Cover of the second edition
|Author||Harold Abelson, Gerald Jay Sussman, Julie Sussman|
|1985 (1st ed.), 1996 (2nd ed.)|
|ISBN||0-262-51087-1 (2nd ed.)|
|LC Class||QA76.6 .A255 1996|
Structure and Interpretation of Computer Programs (SICP) is a textbook aiming to teach the principles of computer programming, such as abstraction in programming, metalinguistic abstraction, recursion, interpreters, and modular programming. It is widely considered a classic text in computer science, and is colloquially known as the wizard book, due to the wizard on the jacket. It was first published in 1985 by MIT Press and written by Massachusetts Institute of Technology (MIT) professors Harold Abelson and Gerald Jay Sussman, with Julie Sussman. It was formerly used as the textbook of MIT introductory programming class and at other schools. Before SICP, the introductory courses were almost always filled with learning the details of some programming language, while SICP focuses on finding general patterns from specific problems and building software tools that embody each pattern.
The book also introduces a practical implementation of the register machine concept, defining and developing an assembler for such a construct, which is used as a virtual machine for the implementation of interpreters and compilers in the book, and as a testbed for illustrating the implementation and effect of modifications to the evaluation mechanism. Working Scheme systems based on the design described in this book are quite common student projects.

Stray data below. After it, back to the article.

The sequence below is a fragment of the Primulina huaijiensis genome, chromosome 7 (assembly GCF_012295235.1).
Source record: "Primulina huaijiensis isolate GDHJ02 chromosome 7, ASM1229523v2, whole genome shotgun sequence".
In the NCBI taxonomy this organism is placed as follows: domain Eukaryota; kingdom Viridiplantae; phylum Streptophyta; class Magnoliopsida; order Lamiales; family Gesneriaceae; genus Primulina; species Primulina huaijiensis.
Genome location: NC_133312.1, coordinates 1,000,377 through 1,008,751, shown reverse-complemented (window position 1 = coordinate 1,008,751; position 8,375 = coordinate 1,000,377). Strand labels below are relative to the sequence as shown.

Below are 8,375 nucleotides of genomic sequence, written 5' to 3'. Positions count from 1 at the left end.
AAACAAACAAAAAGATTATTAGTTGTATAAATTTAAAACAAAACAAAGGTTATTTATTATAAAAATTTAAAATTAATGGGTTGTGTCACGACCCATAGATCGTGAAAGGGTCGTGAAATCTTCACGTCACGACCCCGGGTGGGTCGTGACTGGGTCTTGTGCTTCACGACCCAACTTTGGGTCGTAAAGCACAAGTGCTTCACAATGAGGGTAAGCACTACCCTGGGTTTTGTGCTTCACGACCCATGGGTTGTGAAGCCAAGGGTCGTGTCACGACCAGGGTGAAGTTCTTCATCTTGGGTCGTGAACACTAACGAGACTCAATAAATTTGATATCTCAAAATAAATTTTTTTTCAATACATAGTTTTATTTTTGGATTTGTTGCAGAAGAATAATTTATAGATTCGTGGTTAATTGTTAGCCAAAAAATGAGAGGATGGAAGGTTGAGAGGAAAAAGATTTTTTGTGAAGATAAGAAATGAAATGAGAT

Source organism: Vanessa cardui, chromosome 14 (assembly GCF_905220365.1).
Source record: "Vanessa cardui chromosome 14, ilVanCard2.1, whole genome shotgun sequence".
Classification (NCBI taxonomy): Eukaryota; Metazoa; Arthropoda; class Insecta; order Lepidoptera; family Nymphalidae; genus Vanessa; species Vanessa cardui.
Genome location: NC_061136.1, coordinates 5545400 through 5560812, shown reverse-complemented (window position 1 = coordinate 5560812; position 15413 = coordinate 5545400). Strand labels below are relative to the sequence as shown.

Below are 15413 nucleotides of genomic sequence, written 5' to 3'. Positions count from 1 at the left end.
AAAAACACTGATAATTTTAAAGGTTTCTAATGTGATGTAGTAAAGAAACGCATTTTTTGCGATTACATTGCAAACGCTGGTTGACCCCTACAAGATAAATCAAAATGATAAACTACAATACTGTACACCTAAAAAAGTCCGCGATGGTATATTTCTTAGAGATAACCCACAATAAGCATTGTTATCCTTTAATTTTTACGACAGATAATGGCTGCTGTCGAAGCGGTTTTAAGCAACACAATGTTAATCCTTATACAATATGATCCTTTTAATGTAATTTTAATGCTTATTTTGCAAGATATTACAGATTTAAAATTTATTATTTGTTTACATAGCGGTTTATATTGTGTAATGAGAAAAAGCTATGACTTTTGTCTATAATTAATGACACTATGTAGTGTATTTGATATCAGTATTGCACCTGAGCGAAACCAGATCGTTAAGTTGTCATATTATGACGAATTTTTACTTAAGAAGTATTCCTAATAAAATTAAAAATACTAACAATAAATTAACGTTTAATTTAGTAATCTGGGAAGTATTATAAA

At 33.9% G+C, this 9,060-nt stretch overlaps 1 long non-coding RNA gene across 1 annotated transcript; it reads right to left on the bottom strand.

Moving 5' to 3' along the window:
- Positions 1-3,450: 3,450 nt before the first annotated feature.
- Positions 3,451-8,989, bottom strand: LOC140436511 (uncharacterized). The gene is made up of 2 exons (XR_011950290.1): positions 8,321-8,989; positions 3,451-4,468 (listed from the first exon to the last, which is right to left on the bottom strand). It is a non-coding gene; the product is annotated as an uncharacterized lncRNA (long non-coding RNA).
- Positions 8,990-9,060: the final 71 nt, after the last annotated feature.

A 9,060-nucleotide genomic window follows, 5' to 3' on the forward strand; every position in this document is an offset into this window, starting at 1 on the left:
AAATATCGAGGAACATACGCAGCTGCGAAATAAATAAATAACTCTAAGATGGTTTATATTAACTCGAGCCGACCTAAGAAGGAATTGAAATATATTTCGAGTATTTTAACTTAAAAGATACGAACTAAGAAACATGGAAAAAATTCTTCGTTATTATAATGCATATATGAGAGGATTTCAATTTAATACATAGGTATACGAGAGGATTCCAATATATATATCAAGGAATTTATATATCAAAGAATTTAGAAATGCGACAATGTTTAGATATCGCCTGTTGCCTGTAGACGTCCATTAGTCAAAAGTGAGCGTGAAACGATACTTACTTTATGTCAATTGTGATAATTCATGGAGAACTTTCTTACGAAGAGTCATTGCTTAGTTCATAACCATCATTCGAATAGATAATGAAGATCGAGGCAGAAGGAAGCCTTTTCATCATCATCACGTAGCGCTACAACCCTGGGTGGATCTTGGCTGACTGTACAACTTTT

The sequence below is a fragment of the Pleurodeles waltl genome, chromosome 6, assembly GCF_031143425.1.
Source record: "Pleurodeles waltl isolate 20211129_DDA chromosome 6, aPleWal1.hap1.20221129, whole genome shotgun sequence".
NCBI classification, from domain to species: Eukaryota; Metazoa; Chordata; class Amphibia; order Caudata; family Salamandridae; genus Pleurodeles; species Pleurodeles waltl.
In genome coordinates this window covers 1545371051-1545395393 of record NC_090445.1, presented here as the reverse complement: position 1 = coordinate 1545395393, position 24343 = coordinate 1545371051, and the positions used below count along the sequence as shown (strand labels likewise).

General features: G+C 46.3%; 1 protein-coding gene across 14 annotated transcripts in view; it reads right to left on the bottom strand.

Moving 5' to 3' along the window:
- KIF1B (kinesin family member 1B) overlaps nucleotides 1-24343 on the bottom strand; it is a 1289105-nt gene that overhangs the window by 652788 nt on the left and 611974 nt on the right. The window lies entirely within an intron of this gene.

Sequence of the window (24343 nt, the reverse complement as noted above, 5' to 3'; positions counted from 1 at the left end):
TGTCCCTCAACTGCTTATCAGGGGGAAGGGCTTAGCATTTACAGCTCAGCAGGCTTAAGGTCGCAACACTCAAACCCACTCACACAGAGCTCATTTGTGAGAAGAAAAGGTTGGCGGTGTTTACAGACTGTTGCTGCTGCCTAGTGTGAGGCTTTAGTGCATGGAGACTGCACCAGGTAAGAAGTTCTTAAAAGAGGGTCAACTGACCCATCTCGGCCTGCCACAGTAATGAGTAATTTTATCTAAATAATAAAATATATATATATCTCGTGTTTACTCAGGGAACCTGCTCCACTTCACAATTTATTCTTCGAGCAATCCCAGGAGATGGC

The book uses some fictional characters repeatedly:
The book was used as the textbook of MIT's old introductory programming class, 6.001. This class has been replaced by 6.0001, which uses Python. Other schools also made use of the book as a course textbook. The second edition (ISBN 0-262-51087-1) appeared in 1996. More recently it is used as the textbook of MIT's Large Scale Symbolic Systems class, 6.945.
Byte recommended SICP "for professional programmers who are really interested in their profession". The magazine stated that the book was not easy to read, but that it would expose experienced programmers to both old and new topics.
SICP has been influential in computer science education, and a number of later books have been inspired by its style.
I talked to Professor Sussman on the phone... He said that he'd actually been trying to have 6.001 replaced for the last ten years (and I read somewhere that Professor Abelson was behind the move too). Understanding the principles is not essential for an introduction to the subject matter anymore. He sees 6.001 as obsolete.
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